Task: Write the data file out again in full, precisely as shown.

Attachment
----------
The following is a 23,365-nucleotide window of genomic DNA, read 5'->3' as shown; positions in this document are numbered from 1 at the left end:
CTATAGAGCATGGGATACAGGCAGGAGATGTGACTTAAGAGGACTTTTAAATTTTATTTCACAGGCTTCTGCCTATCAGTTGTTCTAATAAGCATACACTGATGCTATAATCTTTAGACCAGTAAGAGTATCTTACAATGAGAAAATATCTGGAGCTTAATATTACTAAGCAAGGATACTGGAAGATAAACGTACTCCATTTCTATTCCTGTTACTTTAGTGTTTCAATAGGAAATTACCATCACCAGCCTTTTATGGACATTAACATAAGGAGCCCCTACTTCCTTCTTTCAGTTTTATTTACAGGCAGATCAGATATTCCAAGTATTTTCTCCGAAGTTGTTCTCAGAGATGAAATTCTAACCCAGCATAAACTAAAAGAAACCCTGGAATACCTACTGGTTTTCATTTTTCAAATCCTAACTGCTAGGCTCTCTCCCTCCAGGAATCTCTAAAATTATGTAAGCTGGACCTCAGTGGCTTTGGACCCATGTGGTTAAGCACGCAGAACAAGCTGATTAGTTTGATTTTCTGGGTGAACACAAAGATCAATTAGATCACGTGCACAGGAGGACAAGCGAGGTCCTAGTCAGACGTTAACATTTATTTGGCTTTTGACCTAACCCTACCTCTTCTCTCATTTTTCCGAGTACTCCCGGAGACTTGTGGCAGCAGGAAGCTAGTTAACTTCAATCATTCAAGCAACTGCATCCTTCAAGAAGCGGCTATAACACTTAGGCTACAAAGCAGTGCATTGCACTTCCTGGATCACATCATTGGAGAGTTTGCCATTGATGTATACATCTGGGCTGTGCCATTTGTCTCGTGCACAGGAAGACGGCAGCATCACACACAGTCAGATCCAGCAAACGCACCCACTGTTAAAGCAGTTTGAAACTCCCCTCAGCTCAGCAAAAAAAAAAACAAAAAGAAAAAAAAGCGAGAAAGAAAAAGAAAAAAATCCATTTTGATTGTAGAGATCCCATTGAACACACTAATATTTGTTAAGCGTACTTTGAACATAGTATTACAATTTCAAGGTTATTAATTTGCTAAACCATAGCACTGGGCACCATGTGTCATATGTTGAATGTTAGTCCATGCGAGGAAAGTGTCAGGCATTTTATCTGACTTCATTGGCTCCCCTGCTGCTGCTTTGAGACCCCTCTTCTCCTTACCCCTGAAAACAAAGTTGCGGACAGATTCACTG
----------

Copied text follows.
The following is a 23,365-nucleotide window of genomic DNA, read 5'->3' as shown; positions in this document are numbered from 1 at the left end:
CTATAGAGCATGGGATACAGGCAGGAGATGTGACTTAAGAGGACTTTTAAATTTTATTTCACAGGCTTCTGCCTATCAGTTGTTCTAATAAGCATACACTGATGCTATAATCTTTAGACCAGTAAGAGTATCTTACAATGAGAAAATATCTGGAGCTTAATATTACTAAGCAAGGATACTGGAAGATAAACGTACTCCATTTCTATTCCTGTTACTTTAGTGTTTCAATAGGAAATTACCATCACCAGCCTTTTATGGACATTAACATAAGGAGCCCCTACTTCCTTCTTTCAGTTTTATTTACAGGCAGATCAGATATTCCAAGTATTTTCTCCGAAGTTGTTCTCAGAGATGAAATTCTAACCCAGCATAAACTAAAAGAAACCCTGGAATACCTACTGGTTTTCATTTTTCAAATCCTAACTGCTAGGCTCTCTCCCTCCAGGAATCTCTAAAATTATGTAAGCTGGACCTCAGTGGCTTTGGACCCATGTGGTTAAGCACGCAGAACAAGCTGATTAGTTTGATTTTCTGGGTGAACACAAAGATCAATTAGATCACGTGCACAGGAGGACAAGCGAGGTCCTAGTCAGACGTTAACATTTATTTGGCTTTTGACCTAACCCTACCTCTTCTCTCATTTTTCCGAGTACTCCCGGAGACTTGTGGCAGCAGGAAGCTAGTTAACTTCAATCATTCAAGCAACTGCATCCTTCAAGAAGCGGCTATAACACTTAGGCTACAAAGCAGTGCATTGCACTTCCTGGATCACATCATTGGAGAGTTTGCCATTGATGTATACATCTGGGCTGTGCCATTTGTCTCGTGCACAGGAAGACGGCAGCATCACACACAGTCAGATCCAGCAAACGCACCCACTGTTAAAGCAGTTTGAAACTCCCCTCAGCTCAGCAAAAAAAAAAACAAAAAGAAAAAAAAGCGAGAAAGAAAAAGAAAAAAATCCATTTTGATTGTAGAGATCCCATTGAACACACTAATATTTGTTAAGCGTACTTTGAACATAGTATTACAATTTCAAGGTTATTAATTTGCTAAACCATAGCACTGGGCACCATGTGTCATATGTTGAATGTTAGTCCATGCGAGGAAAGTGTCAGGCATTTTATCTGACTTCATTGGCTCCCCTGCTGCTGCTTTGAGACCCCTCTTCTCCTTACCCCTGAAAACAAAGTTGCGGACAGATTCACTG